Aurorae are visible light phenomena observed in the night sky, mostly at high latitudes corresponding to Arctic and Antarctic regions. An aurora can appear as an indistinct glow from a distance or as distinct shifting curtain-like formations of light, in various colours, when seen from nearby.
Aurorae are caused by the impact on Earth’s atmosphere of charged particles streaming from the sun, known as the solar wind.
The Earth’s magnetic field captures the particles and deflects them (according to the well-known laws of electromagnetism) so that they spiral downwards around magnetic field lines. The result is that the particles hit the atmosphere near the Earth’s magnetic poles.
The incoming high energy particles ionise nitrogen atoms in the upper atmosphere, as well as exciting oxygen atoms and nitrogen molecules into high energy states. The recombination of nitrogen and the relaxation of the high energy states results in the emission of photons. The light is produced between about 90 km and 150 km above the surface of the Earth, as shown by triangulating the positions of aurorae from multiple observing locations.
Observations of aurorae have established that they occur in nearly-circular elliptical rings of width equivalent to a few degrees of latitude (i.e. a few hundred kilometres), usually between 10° and 20° from the Earth’s magnetic poles. These rings, in the northern and southern hemispheres, are called the auroral ovals.
The auroral ovals are not precisely centred on the magnetic poles, but rather are pushed a few degrees towards the Earth’s night side. This is caused by the diurnal deflection of the Earth’s magnetic field by pressure from the charged particles of the solar wind.
The auroral ovals also expand when solar activity increases, particularly during solar storms, when increased particle emission from the sun and the resulting stronger solar wind compresses the Earth’s magnetic field, forcing field lines to move away from the poles.
But despite these variations, the auroral ovals in the northern and southern hemispheres move and change sizes more or less in unison, and are always of similar size.
You can see the current locations and sizes of both the northern and southern auroral ovals as forecast based on the solar wind and interplanetary magnetic field conditions as measured by the Deep Space Climate Observatory satellite at https://www.spaceweatherlive.com/en/auroral-activity/auroral-oval.
Earth is not the only planet to display aurorae. Jupiter has a strong magnetic field, which acts to funnel the solar wind towards its polar regions in the same way as Earth’s field does on Earth. Jupiter we can establish by simple observation from ground-based telescopes is close to spherical in shape and not a flat disc. Auroral ovals are observed on Jupiter around both the northern and southern magnetic poles, exactly analogously to on Earth: of close to the same size and shape.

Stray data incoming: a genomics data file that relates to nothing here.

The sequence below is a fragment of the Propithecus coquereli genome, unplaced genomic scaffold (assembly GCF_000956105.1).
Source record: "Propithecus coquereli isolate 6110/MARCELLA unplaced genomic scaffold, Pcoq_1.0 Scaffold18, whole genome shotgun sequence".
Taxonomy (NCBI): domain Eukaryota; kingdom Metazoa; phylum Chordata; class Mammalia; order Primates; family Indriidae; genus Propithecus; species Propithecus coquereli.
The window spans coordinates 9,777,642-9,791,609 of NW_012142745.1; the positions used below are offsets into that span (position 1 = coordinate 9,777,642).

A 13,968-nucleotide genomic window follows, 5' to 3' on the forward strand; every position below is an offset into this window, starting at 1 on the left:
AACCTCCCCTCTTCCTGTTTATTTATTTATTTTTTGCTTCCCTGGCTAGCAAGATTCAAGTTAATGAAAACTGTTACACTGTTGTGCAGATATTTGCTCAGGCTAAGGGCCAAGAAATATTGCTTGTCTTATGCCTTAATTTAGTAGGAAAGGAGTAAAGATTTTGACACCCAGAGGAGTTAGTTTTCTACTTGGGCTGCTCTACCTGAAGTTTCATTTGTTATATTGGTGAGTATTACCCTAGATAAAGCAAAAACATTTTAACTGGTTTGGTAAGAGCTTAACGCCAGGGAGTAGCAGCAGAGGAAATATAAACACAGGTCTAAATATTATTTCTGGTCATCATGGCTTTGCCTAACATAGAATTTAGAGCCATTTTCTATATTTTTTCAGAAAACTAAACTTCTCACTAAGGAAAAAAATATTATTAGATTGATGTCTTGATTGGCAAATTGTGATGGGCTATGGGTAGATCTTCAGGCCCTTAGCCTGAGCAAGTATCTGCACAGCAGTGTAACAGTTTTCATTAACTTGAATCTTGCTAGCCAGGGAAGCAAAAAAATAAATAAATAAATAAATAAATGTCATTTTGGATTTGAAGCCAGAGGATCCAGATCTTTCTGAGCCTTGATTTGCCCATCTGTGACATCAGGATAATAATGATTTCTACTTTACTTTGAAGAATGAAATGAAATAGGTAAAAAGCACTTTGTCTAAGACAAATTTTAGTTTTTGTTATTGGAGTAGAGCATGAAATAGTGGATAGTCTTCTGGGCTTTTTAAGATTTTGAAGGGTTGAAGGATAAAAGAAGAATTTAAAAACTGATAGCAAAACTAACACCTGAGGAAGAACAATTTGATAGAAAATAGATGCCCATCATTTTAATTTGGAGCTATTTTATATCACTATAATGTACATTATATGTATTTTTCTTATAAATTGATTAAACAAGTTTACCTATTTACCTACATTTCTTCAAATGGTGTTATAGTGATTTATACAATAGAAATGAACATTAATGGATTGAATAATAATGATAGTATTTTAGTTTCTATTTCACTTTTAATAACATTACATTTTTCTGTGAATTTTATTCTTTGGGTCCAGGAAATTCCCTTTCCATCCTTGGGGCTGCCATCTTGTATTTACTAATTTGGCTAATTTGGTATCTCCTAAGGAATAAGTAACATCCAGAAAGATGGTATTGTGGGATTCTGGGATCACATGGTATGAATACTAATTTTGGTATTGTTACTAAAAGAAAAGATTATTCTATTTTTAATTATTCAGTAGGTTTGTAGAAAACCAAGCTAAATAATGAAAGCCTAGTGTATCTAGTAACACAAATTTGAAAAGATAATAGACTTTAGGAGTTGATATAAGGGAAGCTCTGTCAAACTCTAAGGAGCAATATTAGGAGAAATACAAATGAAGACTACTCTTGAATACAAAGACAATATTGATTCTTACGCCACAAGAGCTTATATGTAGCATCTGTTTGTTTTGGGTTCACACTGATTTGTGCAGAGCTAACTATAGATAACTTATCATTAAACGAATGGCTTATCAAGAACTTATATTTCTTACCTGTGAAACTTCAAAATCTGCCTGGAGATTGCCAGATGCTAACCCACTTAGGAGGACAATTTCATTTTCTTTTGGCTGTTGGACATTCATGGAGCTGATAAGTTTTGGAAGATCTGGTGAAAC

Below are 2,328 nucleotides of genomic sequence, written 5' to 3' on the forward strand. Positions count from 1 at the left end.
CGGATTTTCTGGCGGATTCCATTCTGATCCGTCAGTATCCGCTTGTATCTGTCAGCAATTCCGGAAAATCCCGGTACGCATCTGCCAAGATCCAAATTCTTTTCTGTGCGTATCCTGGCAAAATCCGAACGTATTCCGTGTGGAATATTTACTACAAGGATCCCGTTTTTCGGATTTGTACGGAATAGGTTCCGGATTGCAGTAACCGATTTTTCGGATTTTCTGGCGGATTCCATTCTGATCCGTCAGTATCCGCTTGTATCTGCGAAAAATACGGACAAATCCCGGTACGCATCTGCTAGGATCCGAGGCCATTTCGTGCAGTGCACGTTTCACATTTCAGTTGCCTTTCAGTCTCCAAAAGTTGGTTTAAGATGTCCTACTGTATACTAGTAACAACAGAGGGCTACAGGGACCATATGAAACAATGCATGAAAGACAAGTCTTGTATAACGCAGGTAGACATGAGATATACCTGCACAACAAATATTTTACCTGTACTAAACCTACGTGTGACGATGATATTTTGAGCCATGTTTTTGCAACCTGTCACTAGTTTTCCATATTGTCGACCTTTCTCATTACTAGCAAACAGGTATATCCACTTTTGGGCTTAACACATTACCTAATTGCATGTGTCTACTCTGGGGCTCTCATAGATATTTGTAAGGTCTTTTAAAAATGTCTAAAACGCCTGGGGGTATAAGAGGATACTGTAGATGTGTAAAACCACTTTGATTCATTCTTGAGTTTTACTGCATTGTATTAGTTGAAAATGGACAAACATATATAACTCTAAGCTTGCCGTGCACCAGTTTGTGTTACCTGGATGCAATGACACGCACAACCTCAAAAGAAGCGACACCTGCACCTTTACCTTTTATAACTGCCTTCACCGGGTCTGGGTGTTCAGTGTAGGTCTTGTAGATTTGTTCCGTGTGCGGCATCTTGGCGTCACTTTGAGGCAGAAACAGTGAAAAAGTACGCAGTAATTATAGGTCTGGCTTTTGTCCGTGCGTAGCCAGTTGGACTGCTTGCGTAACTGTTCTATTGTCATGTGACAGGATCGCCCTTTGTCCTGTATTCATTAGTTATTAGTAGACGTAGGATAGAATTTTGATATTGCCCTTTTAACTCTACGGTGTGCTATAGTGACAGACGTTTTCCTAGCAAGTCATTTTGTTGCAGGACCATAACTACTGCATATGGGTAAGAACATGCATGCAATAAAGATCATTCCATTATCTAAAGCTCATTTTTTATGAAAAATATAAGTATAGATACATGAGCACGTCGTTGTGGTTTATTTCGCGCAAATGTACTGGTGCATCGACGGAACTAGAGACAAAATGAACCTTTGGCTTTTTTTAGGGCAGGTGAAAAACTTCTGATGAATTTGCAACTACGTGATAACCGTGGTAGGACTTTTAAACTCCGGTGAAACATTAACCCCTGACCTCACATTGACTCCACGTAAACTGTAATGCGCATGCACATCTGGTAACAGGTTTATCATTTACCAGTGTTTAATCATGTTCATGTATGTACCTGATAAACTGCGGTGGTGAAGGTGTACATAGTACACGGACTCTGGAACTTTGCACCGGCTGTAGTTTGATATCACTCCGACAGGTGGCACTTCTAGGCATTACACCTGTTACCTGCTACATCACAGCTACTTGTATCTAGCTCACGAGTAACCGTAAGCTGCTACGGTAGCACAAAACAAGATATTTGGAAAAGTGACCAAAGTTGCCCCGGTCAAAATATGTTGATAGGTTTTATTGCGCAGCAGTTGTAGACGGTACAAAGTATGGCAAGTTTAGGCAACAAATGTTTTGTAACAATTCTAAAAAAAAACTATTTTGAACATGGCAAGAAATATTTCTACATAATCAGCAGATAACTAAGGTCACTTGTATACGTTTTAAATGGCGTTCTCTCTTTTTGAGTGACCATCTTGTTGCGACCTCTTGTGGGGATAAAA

Similar auroral ovals are also seen on Saturn, in both the northern and southern hemispheres . And just for the record, Saturn is also easily shown to be spherical in shape, and not a flat disc.
Now, we have established that auroral ovals appear on three different planets, with the southern and northern ovals of close to the same sizes and shapes on each individual planet. Everything is consistent and readily understandable – as long as you assume that the Earth is spherical like Jupiter and Saturn.
If the Earth is flat, however, then the distributions of aurorae in the north and south map to very different shapes and sizes – with no ready explanation for either the shapes or their differences. In particular, large parts of the southern auroral oval end up being extremely far from the southern magnetic pole, in defiance of the electromagnetic mechanism that causes aurorae in the first place.
So the positions of aurorae on a flat Earth cannot be readily explained by known laws of physics, and they also do not resemble the locations and sizes of auroral ovals as observed on other planets. All of these problems go away and become self-consistent if the Earth is a globe.
 Safargaleev, V., Sergienko, T., Nilsson, H., Kozlovsky, A., Massetti, S., Osipenko1, S., Kotikov, A. “Combined optical, EISCAT and magnetic observations of the omega bands/Ps6 pulsations and an auroral torch in the late morning hours: a case study”. Annales Geophysicae, 23, p. 1821-1838, 2005. https://doi.org/10.5194/angeo-23-1821-2005
 Grodent, D.,Clarke, J. T., Kim, J., Waite Jr., J. H., Cowley, S. W. H. “Jupiter’s main auroral oval observed with HST‐STIS”. Journal of Geophysical Research, 108, p. 1389-1404, 2003. https://doi.org/10.1029/2003JA009921
 Cowley, S. W. H., Bunce, E. J., Prangé, R. “Saturn’s polar ionospheric flows and their relation to the main auroral oval”. Annales Geophysicae, 22, p.1379-1394, 2004. https://doi.org/10.5194/angeo-22-1379-2004
 Nichols, J. D., Clarke, J. T., Cowley, S. W. H., Duval, J., Farmer, A. J., Gérard, J.‐C., Grodent, D., Wannawichian, S. “Oscillation of Saturn’s southern auroral oval”. Journal of Geophysical Research, 113, A11205, 2008. https://doi.org/10.1029/2008JA013444